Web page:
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Threading Framework

The threading framework enables the use of asynchronous calling. It is useful when a background thread is used to fetch data, perform calculation, performing custom value rendering, or even have custom visualizations render on a the background thread.


The threading framework is based on the idea of a client submitting work items to the framework and receiving callbacks when the work is done. On the other end, workers are created on background threads and are fed the work items. They then perform the work specified by the work item and report the result back to the framework. The framework forwards the result to the client. Note hat the client callback will happen on the background thread, not the application thread.

See also:
  • Creating Threads
    Threading is used when some work needs to be performed asynchronously. Properly used it may enhance the end user experience considerably, but it also requires a fair amount of work, so it is only recommended for scenarios where it will make a difference.
  • How to Create a Thread
    This example describes a simple thread implementation.

Key Concepts

The key concepts are best introduced by a typical call sequence:

Sequence diagram for the process of creating a thread

In this sequence diagram, the client calls CreateDispatcher on the work manager with a worker model and a worker factory. The manager decides that a new thread is needed and tells the thread to create a worker. Finally, a dispatcher is created that is bound to the worker and worker model.

The dispatcher is then returned to the client. Later, the client creates a work item and pushes a result handler on it. The client dispatches the work item through the dispatcher. The dispatcher takes a snapshot of the worker model and signals that a work item is available. The thread passes the work item and worker model to the worker.

When the work is done, the ReturnItem method calls the result handler. As noted above, the client gets this callback on the worker thread, not the application thread.


A global service used by the API client to create work dispatchers. It also coordinates the creation of background threads and workers. When creating a work dispatcher, the client can optionally specify a worker model. The worker model is a document node that is passed to the worker.


The work dispatcher manages a queue of work items, while tracking changes to the worker model. When a change is detected, a model generation counter is ticked and the WorkerModelChanged event is raised.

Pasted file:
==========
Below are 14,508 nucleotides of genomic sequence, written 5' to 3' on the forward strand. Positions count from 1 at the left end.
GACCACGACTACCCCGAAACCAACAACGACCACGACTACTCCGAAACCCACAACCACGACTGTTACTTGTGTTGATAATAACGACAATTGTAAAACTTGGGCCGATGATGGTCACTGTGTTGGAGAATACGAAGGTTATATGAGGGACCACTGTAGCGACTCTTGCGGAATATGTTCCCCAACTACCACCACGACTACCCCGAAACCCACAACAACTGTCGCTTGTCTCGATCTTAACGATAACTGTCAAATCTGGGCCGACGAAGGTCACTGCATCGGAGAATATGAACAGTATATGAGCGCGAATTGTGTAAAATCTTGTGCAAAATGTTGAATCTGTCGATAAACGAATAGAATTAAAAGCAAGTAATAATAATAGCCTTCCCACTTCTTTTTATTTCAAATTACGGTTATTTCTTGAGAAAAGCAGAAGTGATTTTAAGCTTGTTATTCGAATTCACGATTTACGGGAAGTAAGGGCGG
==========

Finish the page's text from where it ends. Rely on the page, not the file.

The dispatcher also has an AutoCancel property that if true (default) calls CancelAll before the event is raised. When the event is handled by the client, it would typically clear any cached results and invalidate the UI.


The worker is created on a background thread. All calls to it are made from that thread.

The worker has a DoWorkCore method where the work is done. When passed a read-only snapshot of the worker model document node and a work item, the worker can perform its work by reading from the model and work item. The result is put in the work item.

If the worker model is not needed, it can be set to null by the client.


The worker has a DoBatchWorkCore method and a MaxBatchSize property to support larger chunks of work. By setting MaxBatchSize to a value greater than one and overriding DoBatchWorkCore, several work items can be processed in one go.

DoBatchWorkCore is passed a list of work items. The default implementation calls ReadModel on the first work item and then simply calls DoWorkCore for each item. It also calls ReturnItem on the work items which signals that the the item should be returned to the client.

Chaning Workers

In some advanced scenarios, the worker uses additional workers to do part of the work. This implies that the result will be assembled in a callback from yet another thread. The crucial point here is to defer calling ReturnItem, by overriding DoBatchWorkCore until the result has been assembled.


The work item carries information to the worker and back to the client. The implementer subclasses the work item and adds input and result fields to it. The model generation can be used by the worker to cache model information and invalidate the cache when the model generation has changed. The ReadModel method executes an action delegate which is passed the snapshot of the model.

Result handlers

Before adding a work item to the dispatcher, the client calls PushResultHandler on the work item. When the worker calls ReturnItem the handlers are popped and run by the framework. Note that each handler must call ReturnItem when it is done, since the handler may switch asynchronously to another thread and process the work item result there. A common scenario is to switch to the UI thread and populate a user control with the result.